Ma et al. [18] assessed the expression of PDL-1 in 84 patients of acute leukemia with difference types and diseases stages and 40 controls using flow cytometry showed and also reported that the expression rate of PDL-1 in patients with newly diagnosed ALL was not significantly different from that in newly diagnosed AML.

The previous two studies were on both types of acute leukemia, not especially for B-ALL, but reported no difference in the expression of PDL-1 between ALL and AML.

Mostafa et al. [14] reported in a most recent study on 40 patients with newly diagnosed AML who were recruited for PDL-1 assessment by flow cytometry that PDL-1 expression had a mean expression of 43.01 ± 24.72 (range: 1.52–88.1%) and also reported a correlation of PDL-1 expression with laboratory quantitative variables, where PDL-1 showed no significant correlation with HB, WBCS, platelet, peripheral blood, or BM blast percentage. However, this was reported in only AML.

In the present study, another comparison was held between different disease parameters on one side and PDL-1 expression on the other side. Patients with extramedullary involvement had significantly higher PDL-1 expression in relation to those free from extramedullary disease (11.49 vs 16.88, P = 0.01), which is considered as one of the aggressiveness criteria of the tumor.

Mostafa et al. [14] assessed that patients with extramedullary involvement had higher PDL-1 expression in relation to those free from extramedullary disease, but this was not statistically significant. However, this was reported in AML.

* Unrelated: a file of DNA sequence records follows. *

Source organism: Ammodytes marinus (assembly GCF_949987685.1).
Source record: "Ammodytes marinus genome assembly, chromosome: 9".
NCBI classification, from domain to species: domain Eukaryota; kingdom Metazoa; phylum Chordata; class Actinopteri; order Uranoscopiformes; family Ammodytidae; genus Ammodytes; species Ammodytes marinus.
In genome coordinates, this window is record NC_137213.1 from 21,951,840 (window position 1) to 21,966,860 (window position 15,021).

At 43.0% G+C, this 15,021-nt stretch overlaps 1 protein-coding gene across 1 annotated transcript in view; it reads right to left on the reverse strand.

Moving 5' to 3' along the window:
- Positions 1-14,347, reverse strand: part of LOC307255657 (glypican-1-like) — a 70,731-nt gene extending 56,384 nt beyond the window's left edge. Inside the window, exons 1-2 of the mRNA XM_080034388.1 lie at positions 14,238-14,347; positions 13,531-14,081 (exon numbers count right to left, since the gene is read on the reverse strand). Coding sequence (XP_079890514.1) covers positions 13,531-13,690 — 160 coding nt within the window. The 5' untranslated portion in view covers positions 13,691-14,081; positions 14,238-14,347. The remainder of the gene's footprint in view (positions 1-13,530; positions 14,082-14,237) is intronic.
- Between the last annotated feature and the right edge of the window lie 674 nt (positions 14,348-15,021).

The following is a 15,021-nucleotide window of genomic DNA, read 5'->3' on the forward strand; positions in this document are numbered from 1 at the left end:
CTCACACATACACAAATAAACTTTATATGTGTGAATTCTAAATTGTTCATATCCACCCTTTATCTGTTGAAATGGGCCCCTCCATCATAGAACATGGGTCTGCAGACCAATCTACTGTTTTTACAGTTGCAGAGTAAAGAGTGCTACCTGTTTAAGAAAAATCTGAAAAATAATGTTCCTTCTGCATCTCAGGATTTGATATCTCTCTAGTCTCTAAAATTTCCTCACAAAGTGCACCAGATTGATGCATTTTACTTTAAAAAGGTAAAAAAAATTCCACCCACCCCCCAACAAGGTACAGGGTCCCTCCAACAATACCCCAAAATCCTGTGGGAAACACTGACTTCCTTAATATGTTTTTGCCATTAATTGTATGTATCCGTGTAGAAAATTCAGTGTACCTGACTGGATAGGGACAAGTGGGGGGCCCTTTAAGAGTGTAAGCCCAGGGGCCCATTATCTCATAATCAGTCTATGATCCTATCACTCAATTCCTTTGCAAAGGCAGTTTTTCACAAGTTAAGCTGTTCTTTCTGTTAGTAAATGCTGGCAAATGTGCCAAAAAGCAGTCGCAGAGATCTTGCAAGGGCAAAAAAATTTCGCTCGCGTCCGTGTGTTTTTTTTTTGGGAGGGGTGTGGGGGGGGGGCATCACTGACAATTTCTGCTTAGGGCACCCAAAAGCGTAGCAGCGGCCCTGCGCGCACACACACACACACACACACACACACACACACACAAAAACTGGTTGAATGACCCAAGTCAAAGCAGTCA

In the present study, patients with HSM had a significantly higher level of PDL-1 in comparison with those without HSM (16.41 vs 11.56, with P value of 0.03).

Patients with lymphadenopathy had a significantly higher level of PDL-1 in comparison with those without lymphadenopathy (18.69 vs 10.63, with P value of 0.01).

Patients with bleeding tendency had significantly higher level of PDL-1 in comparison with those without bleeding tendency (17.91 vs 12.68, with P value of 0.01).

Extramedullary involvement, HSM, and lymphadenopathy may be signs of dissemination or severity of the disease, underscoring the importance of this mechanism for cancer progression and metastasis.

No previous studies confirmed the relationship between PDL-1 expression and HSM or lymphadenopathy in acute leukemia.

Ma H reported that the complete remission rate in PDL-1-positive patients was lower than that of the negative patients after chemotherapy; the difference was statistically significant. The death rate of PDL-1-positive patients was higher than that PDL-1 negative [17].

Ma et al. [18] also found the expression level of PDL-1 positive rate in remission group to be less than newly diagnosed and the expression level of PDL-1-positive rate in relapse to be more than newly diagnosed ones and in remission group. Our study did not follow up the patients because of the short period.

Across all tumor types, the use of antibodies that block the PD-1/PDL-1 pathway results in response rates of 0–17% in patients with PDL-1-negative tumors, but response rates in patients with PDL-1-positive tumors range from 36 to 100% [9].

So, PDL-1 antibodies have gained interest in recent years in the field of oncology as an effective mechanism to overcome cancer, but their status in ALL has to be investigated.

Financial support and sponsorship

Nil.

Conflicts of interest

There are no conflicts of interest.